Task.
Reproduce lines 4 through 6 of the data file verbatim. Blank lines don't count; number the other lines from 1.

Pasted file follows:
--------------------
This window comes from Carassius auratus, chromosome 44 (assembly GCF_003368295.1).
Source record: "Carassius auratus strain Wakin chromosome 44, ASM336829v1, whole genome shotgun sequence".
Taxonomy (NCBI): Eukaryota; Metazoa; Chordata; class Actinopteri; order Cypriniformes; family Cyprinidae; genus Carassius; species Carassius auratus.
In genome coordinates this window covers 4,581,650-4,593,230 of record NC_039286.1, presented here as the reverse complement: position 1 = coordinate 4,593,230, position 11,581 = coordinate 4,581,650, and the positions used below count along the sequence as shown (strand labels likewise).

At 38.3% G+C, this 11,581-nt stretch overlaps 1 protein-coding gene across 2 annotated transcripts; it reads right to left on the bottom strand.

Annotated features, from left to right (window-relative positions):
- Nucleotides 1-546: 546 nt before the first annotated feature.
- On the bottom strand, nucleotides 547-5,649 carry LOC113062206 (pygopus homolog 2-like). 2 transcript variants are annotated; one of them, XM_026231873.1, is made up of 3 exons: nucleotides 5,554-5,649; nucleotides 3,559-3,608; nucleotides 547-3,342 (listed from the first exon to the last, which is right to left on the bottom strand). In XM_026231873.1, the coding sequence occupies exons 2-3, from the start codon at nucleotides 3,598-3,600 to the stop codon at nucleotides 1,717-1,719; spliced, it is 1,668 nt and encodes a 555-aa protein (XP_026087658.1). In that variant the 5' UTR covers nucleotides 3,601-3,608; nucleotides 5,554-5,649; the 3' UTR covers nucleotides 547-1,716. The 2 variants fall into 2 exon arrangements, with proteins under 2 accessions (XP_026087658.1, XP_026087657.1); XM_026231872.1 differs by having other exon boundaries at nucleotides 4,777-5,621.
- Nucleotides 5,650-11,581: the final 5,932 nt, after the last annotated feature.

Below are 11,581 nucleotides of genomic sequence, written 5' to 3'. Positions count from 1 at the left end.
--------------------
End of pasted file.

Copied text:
In genome coordinates this window covers 4,581,650-4,593,230 of record NC_039286.1, presented here as the reverse complement: position 1 = coordinate 4,593,230, position 11,581 = coordinate 4,581,650, and the positions used below count along the sequence as shown (strand labels likewise).

At 38.3% G+C, this 11,581-nt stretch overlaps 1 protein-coding gene across 2 annotated transcripts; it reads right to left on the bottom strand.

Annotated features, from left to right (window-relative positions):